Our journey along the route of Seljuk Caravanserai chain this time took us to Afyonkarahisar region from the direction of Konya city along E 96 highway.
Karahisar has been the center of opium farming since ancient times and still is, under strictly controlled agricultural regime.
The alkaloid factory in Bolvadin town produces %30 of the world morphine production for medicinal purposes. Turkey is amongst the four major producers of opium including Australia, India and France.
The locations that we have had the chance to visit in our interest towards discovering the region is indeed worth seeing.
Afyon, otherwise known as Afyonkarahisar, is located along Ankara –Istanbul highway and has a population of about 170 thousand. This historic city is about 250 kilometers south west of capital city Ankara. It is directly connected to the transport network via Denizli to Izmir city also, just like its connection to Antalya via Burdur or Isparta. Indeed, the city deserves its fame as being the lock of Central Anatolia due to its strategic location on land roads and railway network and airports.
The suffix “Karahisar” refers to the imposing fortress built on a hill in the center of the city. Constructed on a narrow plato at the peak of black colored and steep hill of 226 meters height, the fortress is known to have been built by the Hittites in 1350 B.C. at the time of Arzava wars as a defensive position and renovated by Phrygians at a later stage. The city was known as Akroinos or Akroinon at the time of Roman and Byzantine periods.
Empire Leo III has successfully defended the city in the Akroinon wars in 740 A.D against the Arab armies. The city was conquered by the Seljuks when under the reign of Kılıç Arslan I. Annexed by Ottomans in 1382, the city was declared as a Sanjak (Province) and referred to as “ Karahisar-i Sahip Sanjak”. Due to its close proximity to the independent Karaman Seigniory, importance of the city was reinforced as a strategic military point.
The city is also mentioned in the chronicles regarding the various uprisings throughout history, such as: Jalali Uprisings in the year 1602, Baba Omer Uprising in the year 1631 and Abkhaz Hasan Pasha uprising in 1658. The city was sporadically invaded in 1833 by Ibrahim Pasha, son of Mehmet Ali Pasha.
The Turkish Army under the command of Mustafa Kemal Pasha has defeated the invading Greek Armies in the Great Offensive of National Independence Wars on Kocatepe Hill on 26th to 30th August 1922. Much larger and equipped Greek Army was driven back towards the sea via Izmir, thus ending in the final victory.
Following breakfast at our hotel, we headed towards the castle. We were prepared for a difficult climb over a steep hill reached by over 500 stairs. The old timber houses in Armenian and Greek quarters surrounding the castle are superb in terms of wood work details and the whole area is undergoing extensive renovations, exhibiting the colorful lives of its inhabitants. The 12th Century Ulu Cami Mosque right at the skirts of the imposing hill has a flat timber roof structure supported by 40 timber pillars and is the most important sample of master craftsmanship of Seljuks in the city. The timber shrine in the mosque is decorated with Seljuk style symbolism.
Although the climb to the fortress is a tiring experience, we proved that it was possible! However, we advise the would be traveler to carry some liquid for there is none in the castle.
We were surprised to see that different material than that of the original was used in the renovation works of the castle and indeed the works seemed amateurish, but the breathtaking views of the surrounds are truly mesmerizing.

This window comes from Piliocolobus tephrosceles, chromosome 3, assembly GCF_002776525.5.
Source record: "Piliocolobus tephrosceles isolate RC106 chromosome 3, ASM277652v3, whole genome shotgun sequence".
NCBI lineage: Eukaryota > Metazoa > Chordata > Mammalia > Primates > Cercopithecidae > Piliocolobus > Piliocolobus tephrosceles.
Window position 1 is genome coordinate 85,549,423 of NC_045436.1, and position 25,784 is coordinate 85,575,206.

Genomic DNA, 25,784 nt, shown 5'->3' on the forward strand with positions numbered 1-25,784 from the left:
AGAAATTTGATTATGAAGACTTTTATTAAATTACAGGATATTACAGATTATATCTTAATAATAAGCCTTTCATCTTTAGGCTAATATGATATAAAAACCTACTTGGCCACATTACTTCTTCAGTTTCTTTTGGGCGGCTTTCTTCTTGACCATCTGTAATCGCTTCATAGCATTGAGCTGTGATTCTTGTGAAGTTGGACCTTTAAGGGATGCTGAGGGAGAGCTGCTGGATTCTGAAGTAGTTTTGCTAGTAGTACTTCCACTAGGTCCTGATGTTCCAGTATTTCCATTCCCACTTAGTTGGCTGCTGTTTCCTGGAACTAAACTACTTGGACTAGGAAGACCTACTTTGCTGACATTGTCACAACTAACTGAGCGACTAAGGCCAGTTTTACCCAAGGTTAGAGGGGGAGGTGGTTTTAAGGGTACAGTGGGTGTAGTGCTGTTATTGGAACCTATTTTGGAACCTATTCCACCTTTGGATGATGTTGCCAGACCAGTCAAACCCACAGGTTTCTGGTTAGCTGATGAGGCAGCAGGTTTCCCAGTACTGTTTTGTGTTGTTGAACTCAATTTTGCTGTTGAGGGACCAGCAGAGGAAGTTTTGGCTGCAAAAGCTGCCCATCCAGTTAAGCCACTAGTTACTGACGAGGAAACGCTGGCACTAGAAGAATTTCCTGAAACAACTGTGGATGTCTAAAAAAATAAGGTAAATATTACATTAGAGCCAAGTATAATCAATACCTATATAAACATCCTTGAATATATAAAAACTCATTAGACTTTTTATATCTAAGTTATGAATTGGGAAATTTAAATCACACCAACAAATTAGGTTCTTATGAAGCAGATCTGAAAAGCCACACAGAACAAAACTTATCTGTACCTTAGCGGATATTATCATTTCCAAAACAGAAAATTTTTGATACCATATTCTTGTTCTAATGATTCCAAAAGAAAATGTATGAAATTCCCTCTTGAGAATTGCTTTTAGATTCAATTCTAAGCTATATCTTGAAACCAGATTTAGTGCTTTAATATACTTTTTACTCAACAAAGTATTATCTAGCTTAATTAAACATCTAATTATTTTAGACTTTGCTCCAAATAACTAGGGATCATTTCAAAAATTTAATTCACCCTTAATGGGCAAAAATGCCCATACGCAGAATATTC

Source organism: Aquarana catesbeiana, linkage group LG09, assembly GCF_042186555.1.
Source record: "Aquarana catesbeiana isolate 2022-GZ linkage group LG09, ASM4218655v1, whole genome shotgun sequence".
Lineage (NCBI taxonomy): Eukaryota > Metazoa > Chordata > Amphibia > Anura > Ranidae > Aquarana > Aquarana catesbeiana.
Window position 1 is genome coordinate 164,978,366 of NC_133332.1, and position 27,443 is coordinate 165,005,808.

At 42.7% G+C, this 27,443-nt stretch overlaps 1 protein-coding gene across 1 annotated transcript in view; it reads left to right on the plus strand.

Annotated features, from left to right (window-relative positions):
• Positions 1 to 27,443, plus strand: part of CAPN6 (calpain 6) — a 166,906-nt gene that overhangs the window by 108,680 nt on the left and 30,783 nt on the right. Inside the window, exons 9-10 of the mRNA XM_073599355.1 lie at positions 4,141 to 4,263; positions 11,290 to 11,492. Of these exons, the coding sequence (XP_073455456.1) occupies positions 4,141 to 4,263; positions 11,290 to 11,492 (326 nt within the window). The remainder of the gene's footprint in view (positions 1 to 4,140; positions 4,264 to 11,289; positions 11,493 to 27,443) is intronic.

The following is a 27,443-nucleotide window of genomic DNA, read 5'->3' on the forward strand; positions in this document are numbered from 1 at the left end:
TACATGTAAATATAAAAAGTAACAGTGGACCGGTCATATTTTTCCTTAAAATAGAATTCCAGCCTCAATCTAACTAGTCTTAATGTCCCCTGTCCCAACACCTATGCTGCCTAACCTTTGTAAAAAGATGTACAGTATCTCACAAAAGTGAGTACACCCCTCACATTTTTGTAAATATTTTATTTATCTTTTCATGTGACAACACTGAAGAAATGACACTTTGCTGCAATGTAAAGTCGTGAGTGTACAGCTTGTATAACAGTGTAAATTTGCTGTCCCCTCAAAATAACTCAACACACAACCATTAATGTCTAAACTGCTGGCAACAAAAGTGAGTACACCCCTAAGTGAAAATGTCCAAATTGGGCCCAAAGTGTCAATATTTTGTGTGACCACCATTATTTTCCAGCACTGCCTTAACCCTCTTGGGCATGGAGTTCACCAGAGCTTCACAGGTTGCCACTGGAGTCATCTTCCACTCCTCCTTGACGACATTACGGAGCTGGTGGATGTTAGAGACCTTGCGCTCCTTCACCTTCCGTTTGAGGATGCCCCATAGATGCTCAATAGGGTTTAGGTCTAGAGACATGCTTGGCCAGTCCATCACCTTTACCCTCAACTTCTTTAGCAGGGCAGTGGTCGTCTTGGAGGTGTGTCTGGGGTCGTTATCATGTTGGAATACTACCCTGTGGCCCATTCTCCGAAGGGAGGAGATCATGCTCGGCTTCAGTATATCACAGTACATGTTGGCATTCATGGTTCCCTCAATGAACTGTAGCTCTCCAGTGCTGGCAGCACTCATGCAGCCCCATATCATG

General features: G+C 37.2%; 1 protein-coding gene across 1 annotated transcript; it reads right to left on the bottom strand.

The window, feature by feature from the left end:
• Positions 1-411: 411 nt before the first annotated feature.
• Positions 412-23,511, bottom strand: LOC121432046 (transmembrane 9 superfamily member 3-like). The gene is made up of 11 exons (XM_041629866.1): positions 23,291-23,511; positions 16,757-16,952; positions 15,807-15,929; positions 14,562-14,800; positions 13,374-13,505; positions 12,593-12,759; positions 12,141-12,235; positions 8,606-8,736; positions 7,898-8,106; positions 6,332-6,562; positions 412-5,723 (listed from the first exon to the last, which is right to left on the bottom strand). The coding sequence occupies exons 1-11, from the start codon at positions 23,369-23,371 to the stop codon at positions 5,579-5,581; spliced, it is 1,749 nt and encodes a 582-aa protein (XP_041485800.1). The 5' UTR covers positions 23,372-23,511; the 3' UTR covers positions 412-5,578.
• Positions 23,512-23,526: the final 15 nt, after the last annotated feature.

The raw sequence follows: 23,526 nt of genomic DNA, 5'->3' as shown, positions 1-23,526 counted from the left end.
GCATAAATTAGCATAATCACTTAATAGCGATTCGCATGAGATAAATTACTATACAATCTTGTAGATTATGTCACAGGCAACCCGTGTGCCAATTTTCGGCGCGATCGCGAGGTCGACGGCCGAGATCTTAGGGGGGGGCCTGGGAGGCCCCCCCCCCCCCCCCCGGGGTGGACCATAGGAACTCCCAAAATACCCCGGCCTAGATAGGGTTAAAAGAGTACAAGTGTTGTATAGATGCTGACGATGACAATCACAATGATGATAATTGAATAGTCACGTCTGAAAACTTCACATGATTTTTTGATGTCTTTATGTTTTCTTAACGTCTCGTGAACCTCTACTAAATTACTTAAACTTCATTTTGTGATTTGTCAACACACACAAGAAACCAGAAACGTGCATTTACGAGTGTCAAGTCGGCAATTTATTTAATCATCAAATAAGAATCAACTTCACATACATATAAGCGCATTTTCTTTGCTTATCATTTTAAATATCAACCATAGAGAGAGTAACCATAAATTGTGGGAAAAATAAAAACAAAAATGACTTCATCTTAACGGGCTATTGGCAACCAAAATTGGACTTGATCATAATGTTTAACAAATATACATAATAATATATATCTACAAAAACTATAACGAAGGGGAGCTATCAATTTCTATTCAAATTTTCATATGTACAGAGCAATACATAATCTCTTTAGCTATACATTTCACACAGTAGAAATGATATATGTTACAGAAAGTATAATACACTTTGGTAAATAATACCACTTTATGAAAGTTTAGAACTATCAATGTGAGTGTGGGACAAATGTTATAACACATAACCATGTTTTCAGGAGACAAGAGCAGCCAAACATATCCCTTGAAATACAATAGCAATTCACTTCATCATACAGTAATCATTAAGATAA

The impressive view though gave us the opportunity to locate some other interesting locations within the old quarters surrounding the castle. Our main interest lay at a visit to the museum as well as the Caravanserai located in the industrial zone of the city. Unfortunately, due the renovation works, we were not able to closely inspect those locations.
At this stage, we decided to stray away from the city center and discover the Phrygian Valley near Doger village of İhsaniye town, thence move on to Seydiler village via Alanyurt. We must point out that there are many tuff stone “fairy chimneys” along the route, similar to those in Cappadocia region.
The Phrygian valley is a superb region that must be visited if one wants to go back in to early days of Christianity, discover the many churches and chapels, fortresses and abodes carved into rocks, which were occupied up until Byzantium era. Indeed, the area is one vast open air museum in which rock tombs and streets constructed in Phrygian and Hittite times are abundant. We learned from the locals that the Yunus Emre dervishes met in this area in the initial stages of expansion of Islam in Anatolia.
Another interesting feature of the region is the abundance of Thermal baths, known to have been used as far back as the Roman times. Today, there are many modern facilities of thermal baths that attract thousands of people from all over the world, especially from Nordic countries, seeking treatment and pleasure. The many modern establishments offer medical and sports facilities as compliment to healing powers of thermal waters in the region.
There are many interesting locations to be visited around the Emre Lake, where we believe walking tours would be much satisfactory. Some of the locations that we believe are worth visiting include:
• İscehisar: Jagged rock formations (Karakaya ve Kırkinler) and Byzantine rock tombs.
• Alanyurt, Aslantaş and Yılantaş: Rock tombs depicting Lion figures carved in Phrygian times. Remnants of two-line Lycian Way (Kings’ Road) between Afyon and Seyitgazi town.
• Sacred Phrygian rock monuments known as Maltaş.
• Phrygian Arslankaya Cybele Monument.
• Döğer - İhsaniye: Demirli kaya Homes and Bayramaliler Castle, the building where Yunus Emre dervishes congregated.